Poliovirus is a clinically relevant enterovirus from the Picornaviridae family of non-enveloped viruses. Prior to the introduction of inactivated and attenuated poliovirus vaccines in the 1950’s, the virus caused considerable global panic from 1890 onward . Although the majority of poliovirus infections result in an abortive flu-like prodrome or are asymptomatic, in ~5% of infections, a meningitic phase with varying degrees of flaccid paralytic outcome follow the prodrome . Enteroviruses, including polioviruses, are viruses which are transmitted through the oral/fecal route. As implied by this, oral secretions and fecal excretions from infected individuals are capable of infecting new hosts via the gastrointestinal tract of a non-infected individual. Interruption of the cycle of infection and reinfection of enteroviruses may be facilitated by disinfection interventions that are capable of inactivating the virus. In order to be of practical use, such disinfectants should cause a significant reduction in pathogen load on environmental surfaces (fomites) under ambient conditions following a relatively short contact time.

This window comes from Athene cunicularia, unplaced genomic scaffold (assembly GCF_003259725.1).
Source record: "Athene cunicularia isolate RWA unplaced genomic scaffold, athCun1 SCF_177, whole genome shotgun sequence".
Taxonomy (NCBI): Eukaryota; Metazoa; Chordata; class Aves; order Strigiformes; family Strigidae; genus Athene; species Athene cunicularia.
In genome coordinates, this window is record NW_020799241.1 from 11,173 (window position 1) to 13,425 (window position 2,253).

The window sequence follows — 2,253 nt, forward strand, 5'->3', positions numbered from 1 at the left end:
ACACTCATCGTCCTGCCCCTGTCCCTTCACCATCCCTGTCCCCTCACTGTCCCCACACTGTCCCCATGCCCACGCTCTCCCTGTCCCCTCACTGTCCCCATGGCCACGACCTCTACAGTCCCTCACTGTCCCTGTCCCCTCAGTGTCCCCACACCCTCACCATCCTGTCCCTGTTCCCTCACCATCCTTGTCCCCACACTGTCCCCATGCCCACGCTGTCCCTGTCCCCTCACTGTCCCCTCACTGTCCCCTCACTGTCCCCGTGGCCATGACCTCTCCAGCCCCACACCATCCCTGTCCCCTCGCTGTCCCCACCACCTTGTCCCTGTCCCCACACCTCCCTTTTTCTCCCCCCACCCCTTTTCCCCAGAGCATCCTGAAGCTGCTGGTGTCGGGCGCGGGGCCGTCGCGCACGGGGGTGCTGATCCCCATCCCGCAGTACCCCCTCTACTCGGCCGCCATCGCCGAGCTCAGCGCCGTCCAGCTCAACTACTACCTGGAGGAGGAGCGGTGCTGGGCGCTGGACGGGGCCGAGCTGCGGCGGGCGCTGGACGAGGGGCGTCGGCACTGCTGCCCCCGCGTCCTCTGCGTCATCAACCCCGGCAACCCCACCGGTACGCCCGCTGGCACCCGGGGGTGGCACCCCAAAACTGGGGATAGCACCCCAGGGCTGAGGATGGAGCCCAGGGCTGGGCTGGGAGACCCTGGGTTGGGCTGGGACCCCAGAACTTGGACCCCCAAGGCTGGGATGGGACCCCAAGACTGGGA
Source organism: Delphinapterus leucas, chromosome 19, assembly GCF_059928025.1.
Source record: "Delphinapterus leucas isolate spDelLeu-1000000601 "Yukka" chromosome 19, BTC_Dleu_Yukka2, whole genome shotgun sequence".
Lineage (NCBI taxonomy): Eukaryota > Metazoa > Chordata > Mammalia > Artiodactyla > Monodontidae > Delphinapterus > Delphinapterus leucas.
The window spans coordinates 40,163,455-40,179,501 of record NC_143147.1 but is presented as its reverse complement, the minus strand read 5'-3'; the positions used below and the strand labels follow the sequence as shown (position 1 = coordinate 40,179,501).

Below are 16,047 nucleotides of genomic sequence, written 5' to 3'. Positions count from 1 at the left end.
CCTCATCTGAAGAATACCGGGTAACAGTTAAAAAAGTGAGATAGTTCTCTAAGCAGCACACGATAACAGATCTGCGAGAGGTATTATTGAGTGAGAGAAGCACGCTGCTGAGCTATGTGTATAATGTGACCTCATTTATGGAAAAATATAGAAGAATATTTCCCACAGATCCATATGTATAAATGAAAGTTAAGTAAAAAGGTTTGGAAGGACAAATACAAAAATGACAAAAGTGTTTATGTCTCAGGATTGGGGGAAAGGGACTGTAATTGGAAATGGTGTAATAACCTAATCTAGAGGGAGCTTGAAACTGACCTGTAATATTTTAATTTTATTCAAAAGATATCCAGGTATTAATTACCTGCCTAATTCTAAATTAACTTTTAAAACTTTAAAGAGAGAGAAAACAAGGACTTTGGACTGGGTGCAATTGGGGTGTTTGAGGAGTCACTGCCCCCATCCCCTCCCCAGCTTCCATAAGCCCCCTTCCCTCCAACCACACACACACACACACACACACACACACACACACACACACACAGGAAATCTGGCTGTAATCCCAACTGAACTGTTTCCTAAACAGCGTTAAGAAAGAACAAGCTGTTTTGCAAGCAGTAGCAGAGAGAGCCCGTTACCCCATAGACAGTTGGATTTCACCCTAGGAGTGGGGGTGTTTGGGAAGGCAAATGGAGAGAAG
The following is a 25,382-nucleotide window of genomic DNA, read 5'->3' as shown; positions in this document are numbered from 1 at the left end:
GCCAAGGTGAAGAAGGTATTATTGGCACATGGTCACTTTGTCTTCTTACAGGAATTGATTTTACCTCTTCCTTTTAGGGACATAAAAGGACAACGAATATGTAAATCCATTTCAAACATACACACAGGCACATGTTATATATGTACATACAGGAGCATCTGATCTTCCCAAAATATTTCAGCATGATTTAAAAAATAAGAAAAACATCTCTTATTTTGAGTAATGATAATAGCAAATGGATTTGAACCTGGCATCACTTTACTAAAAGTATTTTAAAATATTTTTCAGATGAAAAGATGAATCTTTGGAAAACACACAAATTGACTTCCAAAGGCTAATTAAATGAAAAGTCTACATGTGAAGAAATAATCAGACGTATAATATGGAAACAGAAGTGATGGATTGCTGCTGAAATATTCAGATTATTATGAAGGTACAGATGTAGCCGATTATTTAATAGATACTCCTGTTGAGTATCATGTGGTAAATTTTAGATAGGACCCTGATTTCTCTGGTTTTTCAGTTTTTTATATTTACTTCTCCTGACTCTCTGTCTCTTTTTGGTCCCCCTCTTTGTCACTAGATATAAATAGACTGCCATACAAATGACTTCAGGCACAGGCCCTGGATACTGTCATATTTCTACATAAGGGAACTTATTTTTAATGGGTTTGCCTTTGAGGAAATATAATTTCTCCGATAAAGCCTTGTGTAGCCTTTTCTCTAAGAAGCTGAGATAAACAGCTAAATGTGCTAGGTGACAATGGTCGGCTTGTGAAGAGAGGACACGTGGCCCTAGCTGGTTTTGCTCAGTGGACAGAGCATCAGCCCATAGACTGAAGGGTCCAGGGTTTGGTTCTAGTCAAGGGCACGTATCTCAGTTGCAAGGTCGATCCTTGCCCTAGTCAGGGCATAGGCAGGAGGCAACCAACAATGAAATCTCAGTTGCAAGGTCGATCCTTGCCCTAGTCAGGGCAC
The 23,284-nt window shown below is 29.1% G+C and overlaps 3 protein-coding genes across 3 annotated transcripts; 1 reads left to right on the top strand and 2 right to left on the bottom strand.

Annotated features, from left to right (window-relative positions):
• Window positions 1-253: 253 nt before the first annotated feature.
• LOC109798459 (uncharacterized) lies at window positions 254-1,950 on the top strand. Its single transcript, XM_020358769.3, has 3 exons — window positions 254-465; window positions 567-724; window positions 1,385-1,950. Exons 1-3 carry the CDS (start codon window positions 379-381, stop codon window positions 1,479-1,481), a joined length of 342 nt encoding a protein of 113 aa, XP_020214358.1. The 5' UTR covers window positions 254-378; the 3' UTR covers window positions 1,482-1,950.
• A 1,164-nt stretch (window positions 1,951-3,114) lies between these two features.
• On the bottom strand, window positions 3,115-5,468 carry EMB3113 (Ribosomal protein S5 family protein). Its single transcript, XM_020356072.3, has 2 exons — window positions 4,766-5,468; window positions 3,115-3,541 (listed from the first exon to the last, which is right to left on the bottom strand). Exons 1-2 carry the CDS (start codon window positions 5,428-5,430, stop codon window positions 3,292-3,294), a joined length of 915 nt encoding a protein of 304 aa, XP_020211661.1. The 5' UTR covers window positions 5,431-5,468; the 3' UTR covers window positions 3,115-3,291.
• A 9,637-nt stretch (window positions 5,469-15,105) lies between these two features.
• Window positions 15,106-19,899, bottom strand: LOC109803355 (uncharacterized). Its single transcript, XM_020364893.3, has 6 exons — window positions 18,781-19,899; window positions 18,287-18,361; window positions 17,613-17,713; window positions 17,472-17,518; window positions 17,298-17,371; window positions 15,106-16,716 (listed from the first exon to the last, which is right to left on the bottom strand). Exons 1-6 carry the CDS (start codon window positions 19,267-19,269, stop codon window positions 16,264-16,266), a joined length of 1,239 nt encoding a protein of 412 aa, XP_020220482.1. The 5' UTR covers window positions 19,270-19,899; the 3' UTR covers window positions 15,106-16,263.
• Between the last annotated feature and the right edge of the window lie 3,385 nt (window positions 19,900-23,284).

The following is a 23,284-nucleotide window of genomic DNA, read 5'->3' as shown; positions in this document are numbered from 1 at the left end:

Non-enveloped viruses are not susceptible to detergents or lipid solvents, and other types of chemical disinfectants must be used. For preparation of the inactivated (Salk) poliomyelitis vaccines of the 1950’s, poliovirus was inactivated with formaldehyde. Incomplete inactivation of vaccine poliovirus leading to iatrogenic poliomyelitis in ~200 individuals was attributed to the presence of viral aggregates or of an excess of foreign protein in the inactivation solutions . In particular, the presence of cell debris in the vaccine pools due to inadequate purification prevented suitable exposure of the viral particles to formaldehyde, resulting in incomplete inactivation [3,4]. Protection, by viral aggregation or by sequestering in a protein matrix, of viruses from exposure to disinfectant active agents is suggested by this unfortunate case of inactivation failure. The presence of organic load at the time of deposition of a virus onto a fomite is therefore an important factor that must be considered when assessing viral inactivation efficacy.